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How to Ensure Accurate, Secure Voting Systems

Preparations are now under way for another busy midterm election. While much has been written since last year’s presidential election about the need for additional election reform, the Help America Vote Act of 2002, passed by Congress with overwhelming bipartisan support, is poised to deliver further improvements in the administration of elections in 2006.

Among the changes spurred by HAVA is the greater prevalence of electronic voting systems throughout the country. In 2004, approximately 30 percent of registered voters were able to record their candidate preference by using a computer-based voting system — a significant increase from only 12 percent in 2000. And yet the change to electronic voting machines has raised concern among some as to the accuracy and security of these systems.

The Election Assistance Commission, created by HAVA, will soon vote on a series of recommendations to improve the voluntary standards by which we assess the overall integrity of electronic voting systems, including the security capabilities of these systems.

One proposal the EAC will consider stands out as a significant step in the right direction toward ensuring greater security of electronic voting machines.

Since 2000, the National Institute on Standards and Technology, a well-respected government agency staffed by scientists, technicians and engineers, has operated the National Software Reference Library. Containing a collection of more than 7,000 software products in a secured room, the NSRL provides law enforcement personnel, including the FBI, with important data used to identify unknown and suspicious files on computer systems and to meet the need for court-admissible evidence in the identification of software files.

Realizing the potential use of this application to the election process, last year the EAC called on all voting systems vendors to voluntarily submit their proprietary voting system software to the NSRL to create a similar repository for state and local election administrators. The voting system vendors agreed.

Today, the NSRL contains proprietary code and software for most types of electronic voting systems used in this country. In the coming weeks, the EAC is expected to vote on a series of proposed final standards which, among other things, would require that all voting system software, including installation programs and third-party software, be deposited with the NSRL upon completion of a national voting system certification process, in which 41 states currently participate.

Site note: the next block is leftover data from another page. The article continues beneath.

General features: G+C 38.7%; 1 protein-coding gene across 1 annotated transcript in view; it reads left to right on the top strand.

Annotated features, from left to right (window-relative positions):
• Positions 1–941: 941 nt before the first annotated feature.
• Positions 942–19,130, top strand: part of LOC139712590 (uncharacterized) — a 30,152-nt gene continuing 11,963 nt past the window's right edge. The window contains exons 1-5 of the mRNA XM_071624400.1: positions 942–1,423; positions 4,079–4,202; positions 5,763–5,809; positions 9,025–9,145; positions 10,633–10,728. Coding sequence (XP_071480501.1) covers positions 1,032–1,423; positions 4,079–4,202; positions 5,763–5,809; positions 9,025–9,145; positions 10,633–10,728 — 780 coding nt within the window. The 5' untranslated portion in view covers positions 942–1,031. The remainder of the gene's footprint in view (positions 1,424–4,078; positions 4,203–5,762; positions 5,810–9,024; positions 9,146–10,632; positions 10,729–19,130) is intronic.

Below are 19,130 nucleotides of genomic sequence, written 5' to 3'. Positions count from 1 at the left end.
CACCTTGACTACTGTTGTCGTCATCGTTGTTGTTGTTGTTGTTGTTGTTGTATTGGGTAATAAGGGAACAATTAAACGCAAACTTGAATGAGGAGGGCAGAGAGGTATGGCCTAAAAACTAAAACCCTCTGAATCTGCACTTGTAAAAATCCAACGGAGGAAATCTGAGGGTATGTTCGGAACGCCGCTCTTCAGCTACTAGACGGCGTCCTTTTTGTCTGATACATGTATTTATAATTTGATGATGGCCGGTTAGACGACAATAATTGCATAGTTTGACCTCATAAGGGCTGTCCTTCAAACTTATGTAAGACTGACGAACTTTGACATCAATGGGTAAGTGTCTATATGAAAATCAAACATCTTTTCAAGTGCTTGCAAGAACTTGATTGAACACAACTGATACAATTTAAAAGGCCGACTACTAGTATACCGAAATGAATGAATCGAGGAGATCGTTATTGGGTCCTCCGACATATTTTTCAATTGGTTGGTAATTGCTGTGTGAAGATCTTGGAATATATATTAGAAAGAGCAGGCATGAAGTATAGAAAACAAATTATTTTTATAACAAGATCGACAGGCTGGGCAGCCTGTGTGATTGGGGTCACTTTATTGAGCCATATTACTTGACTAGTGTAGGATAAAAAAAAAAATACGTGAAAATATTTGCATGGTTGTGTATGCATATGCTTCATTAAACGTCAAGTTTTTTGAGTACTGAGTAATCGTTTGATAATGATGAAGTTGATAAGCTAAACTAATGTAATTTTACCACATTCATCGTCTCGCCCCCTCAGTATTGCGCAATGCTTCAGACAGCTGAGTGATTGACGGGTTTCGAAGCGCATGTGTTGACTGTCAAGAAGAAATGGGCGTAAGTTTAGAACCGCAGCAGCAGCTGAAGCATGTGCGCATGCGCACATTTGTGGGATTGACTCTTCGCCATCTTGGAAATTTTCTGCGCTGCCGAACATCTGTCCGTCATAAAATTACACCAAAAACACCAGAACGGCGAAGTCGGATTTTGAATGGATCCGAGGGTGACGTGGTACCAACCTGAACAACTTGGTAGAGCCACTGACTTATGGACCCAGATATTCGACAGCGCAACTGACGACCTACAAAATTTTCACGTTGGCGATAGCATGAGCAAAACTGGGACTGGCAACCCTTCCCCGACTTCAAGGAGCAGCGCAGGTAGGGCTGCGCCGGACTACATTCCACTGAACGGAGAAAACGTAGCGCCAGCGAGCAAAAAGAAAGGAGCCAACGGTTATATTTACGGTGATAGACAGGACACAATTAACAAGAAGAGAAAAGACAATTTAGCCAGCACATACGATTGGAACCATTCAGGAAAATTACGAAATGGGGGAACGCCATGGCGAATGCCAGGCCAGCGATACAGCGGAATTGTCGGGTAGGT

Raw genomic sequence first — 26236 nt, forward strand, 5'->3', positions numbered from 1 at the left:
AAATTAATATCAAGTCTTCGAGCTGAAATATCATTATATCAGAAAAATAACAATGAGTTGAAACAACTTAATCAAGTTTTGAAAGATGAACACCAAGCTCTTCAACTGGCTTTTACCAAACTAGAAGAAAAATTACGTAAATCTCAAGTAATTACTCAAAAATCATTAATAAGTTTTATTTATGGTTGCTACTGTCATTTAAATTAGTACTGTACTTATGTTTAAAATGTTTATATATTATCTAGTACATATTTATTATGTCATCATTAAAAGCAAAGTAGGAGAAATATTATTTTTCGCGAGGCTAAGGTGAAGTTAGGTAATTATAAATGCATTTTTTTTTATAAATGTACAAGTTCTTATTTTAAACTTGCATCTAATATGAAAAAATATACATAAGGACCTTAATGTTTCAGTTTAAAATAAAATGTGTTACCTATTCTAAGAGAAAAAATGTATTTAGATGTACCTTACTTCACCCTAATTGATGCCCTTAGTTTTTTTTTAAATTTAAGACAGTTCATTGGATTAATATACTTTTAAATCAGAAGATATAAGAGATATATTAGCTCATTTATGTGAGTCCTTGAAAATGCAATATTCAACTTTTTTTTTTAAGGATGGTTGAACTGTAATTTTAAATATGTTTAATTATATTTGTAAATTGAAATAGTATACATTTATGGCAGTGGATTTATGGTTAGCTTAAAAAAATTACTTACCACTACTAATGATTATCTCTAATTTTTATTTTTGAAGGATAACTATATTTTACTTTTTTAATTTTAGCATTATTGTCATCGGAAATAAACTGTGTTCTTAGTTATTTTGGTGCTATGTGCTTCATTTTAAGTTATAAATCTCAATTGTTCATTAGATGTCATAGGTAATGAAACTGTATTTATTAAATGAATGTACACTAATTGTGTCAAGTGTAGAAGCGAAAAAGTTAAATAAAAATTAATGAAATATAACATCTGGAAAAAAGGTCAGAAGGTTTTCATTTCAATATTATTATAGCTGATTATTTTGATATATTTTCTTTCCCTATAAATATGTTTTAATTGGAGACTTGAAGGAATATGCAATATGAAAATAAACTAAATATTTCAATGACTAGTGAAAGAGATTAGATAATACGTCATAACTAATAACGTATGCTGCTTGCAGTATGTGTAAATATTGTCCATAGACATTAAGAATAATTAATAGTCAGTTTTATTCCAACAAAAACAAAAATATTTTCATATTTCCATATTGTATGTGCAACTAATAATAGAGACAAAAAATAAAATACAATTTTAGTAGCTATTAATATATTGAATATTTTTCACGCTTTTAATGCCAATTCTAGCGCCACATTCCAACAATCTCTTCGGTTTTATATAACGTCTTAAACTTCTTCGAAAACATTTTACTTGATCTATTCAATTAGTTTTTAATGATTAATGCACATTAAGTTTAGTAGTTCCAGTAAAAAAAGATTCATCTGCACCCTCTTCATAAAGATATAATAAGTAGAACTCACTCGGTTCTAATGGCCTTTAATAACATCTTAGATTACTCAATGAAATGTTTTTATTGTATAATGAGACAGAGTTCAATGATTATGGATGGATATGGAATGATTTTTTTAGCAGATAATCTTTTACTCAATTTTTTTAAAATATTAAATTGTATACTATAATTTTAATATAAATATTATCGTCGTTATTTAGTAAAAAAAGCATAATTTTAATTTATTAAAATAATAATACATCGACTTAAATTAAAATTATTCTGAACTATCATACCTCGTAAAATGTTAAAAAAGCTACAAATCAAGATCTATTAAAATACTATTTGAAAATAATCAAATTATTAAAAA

This means that a local election administrator will be able to verify that the operating software installed in the election management systems used in that local jurisdiction is exactly the same as the software for that particular system that was certified by an independent testing authority and deposited with the NSRL. Additionally, any irregular or suspicious files could be identified when a local election administrator utilizes the NSRL.

To be sure, more work remains to be done to fully utilize the capabilities of the NSRL. For example, critics note that while the NSRL does provide verification means to compare software installed in a voting system with the relevant software contained in the NSRL, such verification is not as effective if it is performed internally by the voting system, and it also can be difficult to manage when last-minute patches are added. The experts at NIST, along with election officials, are working to overcome these concerns.

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